The RJCN (or Russia-Japan Cable Network) is a 1800-km submarine cable system with diverse cable routes connecting Japan and Russia, with a design capacity of 640 Gbps. The RJCN was ready for service on September 5 2008. By interconnecting with the Transit Europe Asia (TEA) terrestrial cable, the RJCN and the TEA can offer the shortest latency (approximately 196 ms) between Tokyo and London. And 10 Gbps transparent wavelength is available on the RJCN and TEA route.
The Hokkaido-Sakhalin Cable System (HSCS) is a 500km undersea cable system between Ishikari, Hokkaido in Japan and Nevelsk, Sakhalin in Russia, jointly built by TTK and NTT, ready for service on July 3, 2008
The HSCS has a inital design capacity of 640 Gbps.
In 2018, the HSCS was upgraded with 200 Gbps DWDM technology for a total system capacity up to 5.4 Tbps, and activated the first 100 Gbps channel between Tokyo and Amsterdam.
With the seamless combination of the HSCS and TTK's terrestrial backbone across Russia to Europe, it forms a low latency route, Europe-Russia-Japan (ERJ), with latency (RTD) of 144ms between Tokyo and Amsterdan.
The Europe India Gateway (EIG) is a 15,000km international fiber optic submarine cable system that links 12 countries across 3 continents, including
The EIG consortium consists of 16 telecommunications carriers, including AT&T, Bharti Airtel, BSNL, BT, Djibouti Telecom, du, Gibtelecom, Libya International Telecommunications Company, MTN, Omantel, Portugal Telecom, Saudi Telecom, Telecom Egypt, Telkom South Africa, Verizon and Vodafone.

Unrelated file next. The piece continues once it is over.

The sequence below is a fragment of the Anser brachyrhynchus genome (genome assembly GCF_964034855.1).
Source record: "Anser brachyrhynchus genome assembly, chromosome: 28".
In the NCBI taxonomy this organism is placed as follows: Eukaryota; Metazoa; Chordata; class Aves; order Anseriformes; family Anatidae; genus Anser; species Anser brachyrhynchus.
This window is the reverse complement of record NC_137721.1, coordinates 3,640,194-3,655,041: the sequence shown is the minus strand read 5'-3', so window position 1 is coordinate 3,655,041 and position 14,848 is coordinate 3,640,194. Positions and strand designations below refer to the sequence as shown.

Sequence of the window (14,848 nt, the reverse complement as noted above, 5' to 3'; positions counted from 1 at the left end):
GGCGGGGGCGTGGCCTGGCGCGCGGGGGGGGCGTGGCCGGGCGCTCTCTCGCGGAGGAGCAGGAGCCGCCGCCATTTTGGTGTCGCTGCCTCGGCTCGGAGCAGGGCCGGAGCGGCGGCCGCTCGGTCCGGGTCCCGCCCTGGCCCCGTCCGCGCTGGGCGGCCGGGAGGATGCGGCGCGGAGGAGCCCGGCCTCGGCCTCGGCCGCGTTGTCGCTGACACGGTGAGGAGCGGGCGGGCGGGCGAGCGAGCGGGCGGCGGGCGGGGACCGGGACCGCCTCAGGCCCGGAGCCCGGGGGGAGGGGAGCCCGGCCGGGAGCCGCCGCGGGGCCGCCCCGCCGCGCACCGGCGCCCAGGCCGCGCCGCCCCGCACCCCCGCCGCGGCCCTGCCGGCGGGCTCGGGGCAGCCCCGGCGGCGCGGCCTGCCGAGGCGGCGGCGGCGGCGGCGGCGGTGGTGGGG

The EIG cable system was originally supplied by TE SubCom and ASN, TE SubCom supplying segments from Egypt South (Suez), Saudi Arabia, Djibouti, Oman, UAE and India (Mumbai), ASN supplying segments from Egypt North (Alexander) to the UK (London)
The EIG cable system has three fiber pairs in most of its submarine segments and is deployed with 2+2 fiber pairs crossing Egypt. For more details, please refer to Europe India Gateway (EIG) Cable System Connectivity.
The EIG cable system was ready for service in February 2011, with an initial designed system capacity of 3.84Tbps, based on 10Gbps DWDM technology. There were upgrades on EIG in 2015 and 2020 respectively, deploying 100Gbps DWDM technology supplied by Ciena.
The IMEWE ( India-Middle East-Western Europe) submarine cable is a 13000km submarine cable system which links India & Europe via Middle.